European Banks Could Face Downgrade: Moody's

Ratings agency putting many on review by end of March

Moody's Investors Service said that many European banks and global investment banks could be in for downgrades, and that it plans to place a number of them on review by the end of March.

The ratings agency on Thursday warned that several trends are taking a toll on the credit profile of banks globally, with a number of banks expected to be subjected to increased downward pressure as debt and deposit ratings fall during 2012.

According to the assessment, "deteriorating sovereign creditworthiness, particularly in the euro area … elevated economic uncertainty; and … elevated funding spreads and reduced market access at a time when many banks face large debt maturities" will "primarily affect the ratings of global capital markets intermediaries (the largest firms trading securities and derivatives) and, in Europe, other banks exposed to financial market disruption."

For these reasons, the ratings agency expects to review some of these institutions with an eye toward possible downgrades, and expects to take that action by the end of March. While Moody's does cite some positive trends, it says that they are "overshadowed" by the negatives.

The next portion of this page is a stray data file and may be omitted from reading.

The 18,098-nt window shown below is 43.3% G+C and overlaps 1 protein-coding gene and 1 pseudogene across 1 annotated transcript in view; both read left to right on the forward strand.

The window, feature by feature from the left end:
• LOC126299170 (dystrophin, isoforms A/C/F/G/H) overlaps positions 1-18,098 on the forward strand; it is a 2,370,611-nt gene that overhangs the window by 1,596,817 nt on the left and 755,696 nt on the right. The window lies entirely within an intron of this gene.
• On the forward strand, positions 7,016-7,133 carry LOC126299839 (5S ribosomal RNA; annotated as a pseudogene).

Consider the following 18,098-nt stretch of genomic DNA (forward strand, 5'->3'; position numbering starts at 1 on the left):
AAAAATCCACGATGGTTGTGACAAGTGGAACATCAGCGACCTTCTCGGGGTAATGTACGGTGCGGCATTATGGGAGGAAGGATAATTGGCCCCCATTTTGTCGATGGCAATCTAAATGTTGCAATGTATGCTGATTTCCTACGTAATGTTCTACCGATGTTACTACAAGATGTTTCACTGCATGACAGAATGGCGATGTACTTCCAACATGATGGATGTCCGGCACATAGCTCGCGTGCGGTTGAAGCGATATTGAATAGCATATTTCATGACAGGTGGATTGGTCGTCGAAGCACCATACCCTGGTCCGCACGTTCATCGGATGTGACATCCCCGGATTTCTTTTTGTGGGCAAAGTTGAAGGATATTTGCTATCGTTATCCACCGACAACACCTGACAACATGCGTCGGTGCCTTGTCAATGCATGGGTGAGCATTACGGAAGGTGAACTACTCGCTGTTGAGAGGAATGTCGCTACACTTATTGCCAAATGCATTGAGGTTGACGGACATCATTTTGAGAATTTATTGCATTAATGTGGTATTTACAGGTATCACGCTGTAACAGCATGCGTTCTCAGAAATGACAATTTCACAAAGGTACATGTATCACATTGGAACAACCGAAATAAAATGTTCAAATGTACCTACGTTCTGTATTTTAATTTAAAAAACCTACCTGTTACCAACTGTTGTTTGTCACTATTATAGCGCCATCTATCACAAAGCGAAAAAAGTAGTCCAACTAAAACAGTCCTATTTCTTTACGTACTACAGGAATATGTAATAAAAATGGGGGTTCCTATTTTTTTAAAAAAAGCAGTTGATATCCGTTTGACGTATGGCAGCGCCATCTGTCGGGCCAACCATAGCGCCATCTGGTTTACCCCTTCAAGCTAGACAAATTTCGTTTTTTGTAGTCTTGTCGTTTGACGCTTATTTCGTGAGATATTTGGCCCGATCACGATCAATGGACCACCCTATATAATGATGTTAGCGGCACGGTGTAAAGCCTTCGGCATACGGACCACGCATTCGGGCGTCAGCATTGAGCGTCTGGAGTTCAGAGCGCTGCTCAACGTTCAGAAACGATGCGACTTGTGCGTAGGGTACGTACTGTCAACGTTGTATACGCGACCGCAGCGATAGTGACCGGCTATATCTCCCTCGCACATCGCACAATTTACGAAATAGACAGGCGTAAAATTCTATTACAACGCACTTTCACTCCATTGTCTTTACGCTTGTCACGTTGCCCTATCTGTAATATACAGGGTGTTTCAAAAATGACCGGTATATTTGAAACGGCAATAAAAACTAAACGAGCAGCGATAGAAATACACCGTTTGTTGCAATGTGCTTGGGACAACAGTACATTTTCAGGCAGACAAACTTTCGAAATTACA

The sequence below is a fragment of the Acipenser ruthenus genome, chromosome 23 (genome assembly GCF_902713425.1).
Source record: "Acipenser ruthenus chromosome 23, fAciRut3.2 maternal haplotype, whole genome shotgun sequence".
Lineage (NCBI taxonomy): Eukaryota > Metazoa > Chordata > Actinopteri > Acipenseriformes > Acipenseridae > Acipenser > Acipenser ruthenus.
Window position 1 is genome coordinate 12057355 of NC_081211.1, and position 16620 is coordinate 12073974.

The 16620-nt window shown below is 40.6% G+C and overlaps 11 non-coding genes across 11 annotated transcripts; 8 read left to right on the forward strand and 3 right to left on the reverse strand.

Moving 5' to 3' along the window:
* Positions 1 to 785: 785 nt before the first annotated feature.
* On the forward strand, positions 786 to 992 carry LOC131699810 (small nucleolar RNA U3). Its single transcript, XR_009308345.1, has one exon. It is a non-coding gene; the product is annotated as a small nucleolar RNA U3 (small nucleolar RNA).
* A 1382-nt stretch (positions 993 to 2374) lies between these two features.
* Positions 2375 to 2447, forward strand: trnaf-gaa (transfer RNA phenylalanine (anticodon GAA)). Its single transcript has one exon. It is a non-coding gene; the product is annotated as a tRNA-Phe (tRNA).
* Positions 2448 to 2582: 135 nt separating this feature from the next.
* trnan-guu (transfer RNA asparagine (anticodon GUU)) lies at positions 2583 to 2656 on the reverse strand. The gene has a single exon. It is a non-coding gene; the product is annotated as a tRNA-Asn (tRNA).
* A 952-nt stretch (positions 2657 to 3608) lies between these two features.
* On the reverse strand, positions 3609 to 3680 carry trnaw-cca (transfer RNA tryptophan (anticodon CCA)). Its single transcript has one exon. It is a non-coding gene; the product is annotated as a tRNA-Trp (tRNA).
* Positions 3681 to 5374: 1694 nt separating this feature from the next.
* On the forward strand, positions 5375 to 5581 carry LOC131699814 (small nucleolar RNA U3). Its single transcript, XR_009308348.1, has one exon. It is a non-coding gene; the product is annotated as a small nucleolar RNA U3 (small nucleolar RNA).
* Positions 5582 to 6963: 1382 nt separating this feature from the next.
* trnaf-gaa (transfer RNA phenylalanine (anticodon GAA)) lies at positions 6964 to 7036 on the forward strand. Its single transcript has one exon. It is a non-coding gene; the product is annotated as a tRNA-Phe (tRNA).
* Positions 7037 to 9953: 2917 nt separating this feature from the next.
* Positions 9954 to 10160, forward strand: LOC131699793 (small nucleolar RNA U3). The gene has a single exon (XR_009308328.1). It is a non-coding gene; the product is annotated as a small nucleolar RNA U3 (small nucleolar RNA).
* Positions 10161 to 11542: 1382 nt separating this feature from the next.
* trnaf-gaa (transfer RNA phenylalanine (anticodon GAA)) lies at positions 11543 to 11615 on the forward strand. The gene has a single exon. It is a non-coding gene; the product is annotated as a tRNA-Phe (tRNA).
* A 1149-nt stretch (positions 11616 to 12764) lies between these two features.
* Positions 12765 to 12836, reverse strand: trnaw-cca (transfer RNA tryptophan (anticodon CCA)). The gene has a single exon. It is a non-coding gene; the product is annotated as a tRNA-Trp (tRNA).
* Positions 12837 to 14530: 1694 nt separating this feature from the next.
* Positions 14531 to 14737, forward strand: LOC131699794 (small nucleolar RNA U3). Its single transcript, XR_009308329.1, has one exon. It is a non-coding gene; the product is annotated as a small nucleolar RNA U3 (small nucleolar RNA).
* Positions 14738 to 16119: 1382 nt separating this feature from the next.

Greg Bauer, Moody's global banking managing director, said in a statement, "The expected decline of bank ratings reflects the acceleration of interrelated pressures on the banking sector since the second half of 2011. These pressures most immediately affect global capital markets intermediaries and European banks."

Most European banks, according to the company, are vulnerable to the euro area debt crisis that reflects eroding investor confidence and a weakening regional economy. "Moody's concerns center on the ability of many European banks to retain the confidence of investors and counterparties and to fully refinance substantial 2012 term debt maturities," the company said.

It added, "To reflect these challenges in ratings, Moody's will further emphasize the forward-looking elements of its bank rating methodology, increasing the weight given to estimates of bank solvency under anticipated and stressed scenarios, and adjusting its views on the operating environment, franchise value, risk positioning and financial fundamentals for vulnerable banks. As a consequence, the standalone credit assessments and ratings for many European banks will likely decline."

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